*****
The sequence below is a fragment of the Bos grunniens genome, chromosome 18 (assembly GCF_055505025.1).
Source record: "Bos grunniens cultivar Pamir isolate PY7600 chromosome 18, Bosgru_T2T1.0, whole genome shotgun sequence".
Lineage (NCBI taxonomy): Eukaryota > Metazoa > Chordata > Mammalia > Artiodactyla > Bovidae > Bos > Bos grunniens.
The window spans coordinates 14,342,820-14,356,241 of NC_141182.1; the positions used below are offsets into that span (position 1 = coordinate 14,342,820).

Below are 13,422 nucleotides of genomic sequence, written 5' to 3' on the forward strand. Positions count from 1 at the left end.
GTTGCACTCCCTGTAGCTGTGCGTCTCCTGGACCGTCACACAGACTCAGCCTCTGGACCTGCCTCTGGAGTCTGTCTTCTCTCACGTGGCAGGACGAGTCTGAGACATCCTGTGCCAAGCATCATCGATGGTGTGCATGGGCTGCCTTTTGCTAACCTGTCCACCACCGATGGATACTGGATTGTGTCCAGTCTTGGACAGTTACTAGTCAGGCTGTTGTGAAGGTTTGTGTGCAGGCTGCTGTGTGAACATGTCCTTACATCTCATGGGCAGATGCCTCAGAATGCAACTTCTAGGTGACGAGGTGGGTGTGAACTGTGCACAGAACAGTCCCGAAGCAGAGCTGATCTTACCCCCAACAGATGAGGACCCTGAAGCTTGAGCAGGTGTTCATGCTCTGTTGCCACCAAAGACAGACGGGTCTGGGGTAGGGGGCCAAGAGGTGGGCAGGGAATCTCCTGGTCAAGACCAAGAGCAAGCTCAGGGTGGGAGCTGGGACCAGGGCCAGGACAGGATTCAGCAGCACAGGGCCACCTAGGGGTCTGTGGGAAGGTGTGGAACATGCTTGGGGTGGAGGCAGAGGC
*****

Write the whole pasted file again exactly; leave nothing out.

The sequence below is a fragment of the Bos grunniens genome, chromosome 18 (assembly GCF_055505025.1).
Source record: "Bos grunniens cultivar Pamir isolate PY7600 chromosome 18, Bosgru_T2T1.0, whole genome shotgun sequence".
Lineage (NCBI taxonomy): Eukaryota > Metazoa > Chordata > Mammalia > Artiodactyla > Bovidae > Bos > Bos grunniens.
The window spans coordinates 14,342,820-14,356,241 of NC_141182.1; the positions used below are offsets into that span (position 1 = coordinate 14,342,820).

Below are 13,422 nucleotides of genomic sequence, written 5' to 3' on the forward strand. Positions count from 1 at the left end.
GTTGCACTCCCTGTAGCTGTGCGTCTCCTGGACCGTCACACAGACTCAGCCTCTGGACCTGCCTCTGGAGTCTGTCTTCTCTCACGTGGCAGGACGAGTCTGAGACATCCTGTGCCAAGCATCATCGATGGTGTGCATGGGCTGCCTTTTGCTAACCTGTCCACCACCGATGGATACTGGATTGTGTCCAGTCTTGGACAGTTACTAGTCAGGCTGTTGTGAAGGTTTGTGTGCAGGCTGCTGTGTGAACATGTCCTTACATCTCATGGGCAGATGCCTCAGAATGCAACTTCTAGGTGACGAGGTGGGTGTGAACTGTGCACAGAACAGTCCCGAAGCAGAGCTGATCTTACCCCCAACAGATGAGGACCCTGAAGCTTGAGCAGGTGTTCATGCTCTGTTGCCACCAAAGACAGACGGGTCTGGGGTAGGGGGCCAAGAGGTGGGCAGGGAATCTCCTGGTCAAGACCAAGAGCAAGCTCAGGGTGGGAGCTGGGACCAGGGCCAGGACAGGATTCAGCAGCACAGGGCCACCTAGGGGTCTGTGGGAAGGTGTGGAACATGCTTGGGGTGGAGGCAGAGGC